Making of Rao Jodha Rock Park, Jodhpur and contribution of rock-miners, the KHANDWALIYAS

  • By Pradip Krishen
  • July 19 2020
  • This is the story of Rao Jodha Desert Rock Park and how it got started. First they had to clear the area of wild tree of Marwar called Bavalia.  
  • Nothing worked. Help came in the form of highly skilled rock-miners, the Khandwaliyas whose ancestors had chiseled gigantic blocks of sandstone from the hill to make the Mehrangarh Fort.
  • Dhan Singh rang the rock with his hammer at a few more places. The sound the hammer made told him all he wanted to know about the underlying rock.

Roughly six years ago, in the rains of 2005, I was invited by the Mehrangarh Museum Trust to ‘green’ an unruly, rocky wasteland of some 70 hectares adjoining Jodhpur’s medieval Mehrangarh Fort, on top of the hill. It was already green, but it was August and I knew this was a short-lived trick and that as soon as the rains ceased and the moisture fled, the whole tract would quickly return to being bare and rocky. It was a daunting prospect.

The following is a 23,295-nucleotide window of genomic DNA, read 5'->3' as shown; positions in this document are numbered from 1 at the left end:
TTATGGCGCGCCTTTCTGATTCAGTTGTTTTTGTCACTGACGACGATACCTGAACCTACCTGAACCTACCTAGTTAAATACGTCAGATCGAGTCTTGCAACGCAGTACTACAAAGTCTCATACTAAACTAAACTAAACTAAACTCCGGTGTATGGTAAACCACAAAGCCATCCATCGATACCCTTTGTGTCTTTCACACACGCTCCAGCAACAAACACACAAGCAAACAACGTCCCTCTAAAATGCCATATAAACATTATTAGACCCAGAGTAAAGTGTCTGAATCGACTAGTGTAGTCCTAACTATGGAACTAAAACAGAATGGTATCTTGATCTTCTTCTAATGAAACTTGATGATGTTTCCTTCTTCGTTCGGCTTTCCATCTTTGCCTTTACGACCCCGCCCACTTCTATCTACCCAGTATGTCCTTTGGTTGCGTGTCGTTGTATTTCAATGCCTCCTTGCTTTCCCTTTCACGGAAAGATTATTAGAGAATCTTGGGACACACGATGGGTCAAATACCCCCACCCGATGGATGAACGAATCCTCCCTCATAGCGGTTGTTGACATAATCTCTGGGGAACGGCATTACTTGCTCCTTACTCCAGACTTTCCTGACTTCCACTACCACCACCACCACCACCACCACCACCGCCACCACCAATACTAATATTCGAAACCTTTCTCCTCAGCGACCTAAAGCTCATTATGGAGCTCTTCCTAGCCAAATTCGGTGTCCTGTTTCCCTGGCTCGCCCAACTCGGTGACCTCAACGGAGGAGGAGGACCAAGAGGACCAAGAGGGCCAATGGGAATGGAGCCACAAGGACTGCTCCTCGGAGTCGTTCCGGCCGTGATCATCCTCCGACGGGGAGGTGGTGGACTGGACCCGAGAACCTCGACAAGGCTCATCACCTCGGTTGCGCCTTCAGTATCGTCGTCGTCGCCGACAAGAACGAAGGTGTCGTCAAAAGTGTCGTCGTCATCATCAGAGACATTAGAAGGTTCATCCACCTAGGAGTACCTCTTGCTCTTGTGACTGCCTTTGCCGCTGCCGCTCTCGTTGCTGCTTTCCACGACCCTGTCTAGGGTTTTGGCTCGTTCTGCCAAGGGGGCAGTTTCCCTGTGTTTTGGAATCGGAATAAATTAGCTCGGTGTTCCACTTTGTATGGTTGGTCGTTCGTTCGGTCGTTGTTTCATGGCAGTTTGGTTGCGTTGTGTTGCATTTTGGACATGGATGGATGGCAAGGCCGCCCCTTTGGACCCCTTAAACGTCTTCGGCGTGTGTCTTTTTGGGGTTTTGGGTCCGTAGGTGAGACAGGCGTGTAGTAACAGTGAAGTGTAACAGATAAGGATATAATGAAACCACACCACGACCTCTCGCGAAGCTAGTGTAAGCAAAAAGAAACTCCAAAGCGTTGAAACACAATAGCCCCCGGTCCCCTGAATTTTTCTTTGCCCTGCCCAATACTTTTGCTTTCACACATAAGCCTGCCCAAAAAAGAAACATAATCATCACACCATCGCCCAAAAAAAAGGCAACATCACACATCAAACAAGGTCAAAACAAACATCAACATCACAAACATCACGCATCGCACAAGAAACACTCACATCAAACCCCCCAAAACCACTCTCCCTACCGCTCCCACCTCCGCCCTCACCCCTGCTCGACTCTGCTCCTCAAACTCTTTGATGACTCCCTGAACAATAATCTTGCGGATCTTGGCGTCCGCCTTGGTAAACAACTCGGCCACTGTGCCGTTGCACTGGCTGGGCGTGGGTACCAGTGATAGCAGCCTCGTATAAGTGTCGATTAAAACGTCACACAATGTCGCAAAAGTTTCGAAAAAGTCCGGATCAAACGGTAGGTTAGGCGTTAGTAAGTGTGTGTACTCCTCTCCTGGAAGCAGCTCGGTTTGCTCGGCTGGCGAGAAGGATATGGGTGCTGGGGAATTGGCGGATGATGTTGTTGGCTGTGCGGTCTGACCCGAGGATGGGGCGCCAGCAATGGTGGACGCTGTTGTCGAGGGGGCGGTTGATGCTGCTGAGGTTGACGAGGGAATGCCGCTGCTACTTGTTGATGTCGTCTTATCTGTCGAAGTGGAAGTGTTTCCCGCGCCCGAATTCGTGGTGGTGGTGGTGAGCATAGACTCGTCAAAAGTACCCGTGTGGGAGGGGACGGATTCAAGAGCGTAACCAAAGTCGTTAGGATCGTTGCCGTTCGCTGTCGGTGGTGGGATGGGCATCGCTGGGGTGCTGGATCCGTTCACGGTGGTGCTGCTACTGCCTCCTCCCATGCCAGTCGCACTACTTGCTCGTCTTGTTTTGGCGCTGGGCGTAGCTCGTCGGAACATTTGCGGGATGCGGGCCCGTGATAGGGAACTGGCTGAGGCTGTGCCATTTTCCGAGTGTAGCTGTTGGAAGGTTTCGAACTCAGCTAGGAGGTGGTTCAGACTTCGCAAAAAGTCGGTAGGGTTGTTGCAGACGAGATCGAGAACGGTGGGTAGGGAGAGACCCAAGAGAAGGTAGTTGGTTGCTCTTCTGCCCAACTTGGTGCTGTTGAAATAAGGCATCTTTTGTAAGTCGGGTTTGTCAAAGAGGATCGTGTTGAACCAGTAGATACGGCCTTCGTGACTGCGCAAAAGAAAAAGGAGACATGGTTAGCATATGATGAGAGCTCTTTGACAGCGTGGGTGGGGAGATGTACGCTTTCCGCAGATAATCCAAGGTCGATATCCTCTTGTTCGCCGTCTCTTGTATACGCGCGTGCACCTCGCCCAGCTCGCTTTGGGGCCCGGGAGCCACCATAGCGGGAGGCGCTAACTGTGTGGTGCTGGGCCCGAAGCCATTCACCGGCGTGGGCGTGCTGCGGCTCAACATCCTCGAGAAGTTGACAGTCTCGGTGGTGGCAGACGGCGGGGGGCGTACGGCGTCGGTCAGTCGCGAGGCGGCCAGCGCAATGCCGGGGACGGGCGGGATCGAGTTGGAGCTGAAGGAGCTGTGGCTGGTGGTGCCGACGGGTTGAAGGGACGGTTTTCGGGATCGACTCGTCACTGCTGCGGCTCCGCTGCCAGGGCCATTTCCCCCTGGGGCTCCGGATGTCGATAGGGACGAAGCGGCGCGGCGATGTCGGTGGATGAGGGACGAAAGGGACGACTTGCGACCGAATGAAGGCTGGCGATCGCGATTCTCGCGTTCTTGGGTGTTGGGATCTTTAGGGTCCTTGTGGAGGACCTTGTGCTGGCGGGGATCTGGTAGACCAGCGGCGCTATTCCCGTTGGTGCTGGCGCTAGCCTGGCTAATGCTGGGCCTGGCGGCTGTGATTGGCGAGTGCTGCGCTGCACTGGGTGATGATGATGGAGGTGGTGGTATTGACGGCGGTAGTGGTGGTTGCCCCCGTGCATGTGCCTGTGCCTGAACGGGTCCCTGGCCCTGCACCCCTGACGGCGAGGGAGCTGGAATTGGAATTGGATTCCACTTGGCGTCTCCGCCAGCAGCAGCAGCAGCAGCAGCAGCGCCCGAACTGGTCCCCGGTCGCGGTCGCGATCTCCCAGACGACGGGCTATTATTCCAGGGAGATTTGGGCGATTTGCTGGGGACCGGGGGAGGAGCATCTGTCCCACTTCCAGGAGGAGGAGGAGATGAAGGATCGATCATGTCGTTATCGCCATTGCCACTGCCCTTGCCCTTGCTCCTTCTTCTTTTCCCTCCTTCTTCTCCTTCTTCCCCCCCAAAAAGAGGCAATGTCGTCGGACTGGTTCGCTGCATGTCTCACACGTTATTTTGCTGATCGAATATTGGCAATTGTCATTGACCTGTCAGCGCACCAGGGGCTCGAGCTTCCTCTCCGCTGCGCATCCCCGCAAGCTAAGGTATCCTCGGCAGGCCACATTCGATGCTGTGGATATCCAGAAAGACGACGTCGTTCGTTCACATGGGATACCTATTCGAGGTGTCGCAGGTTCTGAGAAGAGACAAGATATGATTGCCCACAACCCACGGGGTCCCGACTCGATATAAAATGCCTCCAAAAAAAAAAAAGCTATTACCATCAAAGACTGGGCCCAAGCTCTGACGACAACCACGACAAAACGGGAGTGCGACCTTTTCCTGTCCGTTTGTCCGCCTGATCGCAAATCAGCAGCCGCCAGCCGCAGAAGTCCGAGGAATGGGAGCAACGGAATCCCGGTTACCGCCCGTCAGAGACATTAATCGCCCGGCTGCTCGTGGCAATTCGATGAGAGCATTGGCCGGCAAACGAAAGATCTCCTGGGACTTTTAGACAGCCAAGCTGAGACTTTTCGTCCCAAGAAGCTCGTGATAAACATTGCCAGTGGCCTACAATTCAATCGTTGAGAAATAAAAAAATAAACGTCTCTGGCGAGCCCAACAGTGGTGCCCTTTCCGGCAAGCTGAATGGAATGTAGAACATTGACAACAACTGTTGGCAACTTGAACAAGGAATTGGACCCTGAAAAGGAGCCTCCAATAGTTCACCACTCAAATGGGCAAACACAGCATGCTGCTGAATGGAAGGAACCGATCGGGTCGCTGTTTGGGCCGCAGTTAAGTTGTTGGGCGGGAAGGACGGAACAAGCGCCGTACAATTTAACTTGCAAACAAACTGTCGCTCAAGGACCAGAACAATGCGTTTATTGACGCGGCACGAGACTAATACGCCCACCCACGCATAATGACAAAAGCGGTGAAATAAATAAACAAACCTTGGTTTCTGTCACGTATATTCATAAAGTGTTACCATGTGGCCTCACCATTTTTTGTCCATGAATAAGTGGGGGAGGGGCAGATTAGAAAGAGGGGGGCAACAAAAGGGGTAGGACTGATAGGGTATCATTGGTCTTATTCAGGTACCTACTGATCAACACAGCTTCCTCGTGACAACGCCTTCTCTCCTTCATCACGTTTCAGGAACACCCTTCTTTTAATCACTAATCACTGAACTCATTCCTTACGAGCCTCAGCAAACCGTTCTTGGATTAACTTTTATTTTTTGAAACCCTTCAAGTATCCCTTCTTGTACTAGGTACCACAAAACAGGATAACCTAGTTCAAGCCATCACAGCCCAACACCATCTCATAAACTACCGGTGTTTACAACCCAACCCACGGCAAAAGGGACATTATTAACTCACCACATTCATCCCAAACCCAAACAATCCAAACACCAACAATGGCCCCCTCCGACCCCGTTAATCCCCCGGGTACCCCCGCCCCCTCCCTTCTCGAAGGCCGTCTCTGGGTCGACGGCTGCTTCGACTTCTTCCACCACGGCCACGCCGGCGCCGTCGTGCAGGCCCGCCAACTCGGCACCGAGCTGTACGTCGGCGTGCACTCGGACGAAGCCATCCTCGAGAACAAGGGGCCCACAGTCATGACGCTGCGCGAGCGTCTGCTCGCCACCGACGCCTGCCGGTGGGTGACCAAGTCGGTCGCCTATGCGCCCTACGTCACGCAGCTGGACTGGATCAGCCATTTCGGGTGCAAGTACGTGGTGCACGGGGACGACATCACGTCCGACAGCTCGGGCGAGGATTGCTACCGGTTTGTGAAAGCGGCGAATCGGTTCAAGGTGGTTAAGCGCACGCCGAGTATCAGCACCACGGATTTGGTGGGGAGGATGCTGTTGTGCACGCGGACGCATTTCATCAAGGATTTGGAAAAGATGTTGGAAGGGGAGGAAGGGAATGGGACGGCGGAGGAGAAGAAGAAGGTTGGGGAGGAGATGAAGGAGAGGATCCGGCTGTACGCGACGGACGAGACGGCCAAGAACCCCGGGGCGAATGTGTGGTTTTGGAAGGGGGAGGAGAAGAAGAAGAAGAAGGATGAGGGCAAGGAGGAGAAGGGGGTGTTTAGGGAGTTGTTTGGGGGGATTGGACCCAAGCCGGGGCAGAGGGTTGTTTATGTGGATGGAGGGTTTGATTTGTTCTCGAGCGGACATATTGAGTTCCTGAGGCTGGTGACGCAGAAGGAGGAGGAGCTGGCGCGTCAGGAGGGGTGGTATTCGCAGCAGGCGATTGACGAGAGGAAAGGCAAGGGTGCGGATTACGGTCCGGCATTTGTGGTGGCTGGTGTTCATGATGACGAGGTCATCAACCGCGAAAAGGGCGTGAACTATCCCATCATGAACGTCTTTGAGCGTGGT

The area had suffered decades of disuse and was severely eroded. It was overrun by a horribly invasive, bullying shrub from Mexico whose seeds had been scattered over the entire city from an aero plane nearly a century before. There was hardly any soil and the underlying crystalline rock, volcanic in origin, was many times harder and more difficult to work than tractable sandstone.

It didn’t take a genius to see that the only way forward was to draw inspiration from nature and plant the things that grow naturally in rocky parts of the Thar Desert. Of course, we had first to tackle the Mexican invader and grub it out - but that’s a story I’ll come to in a moment.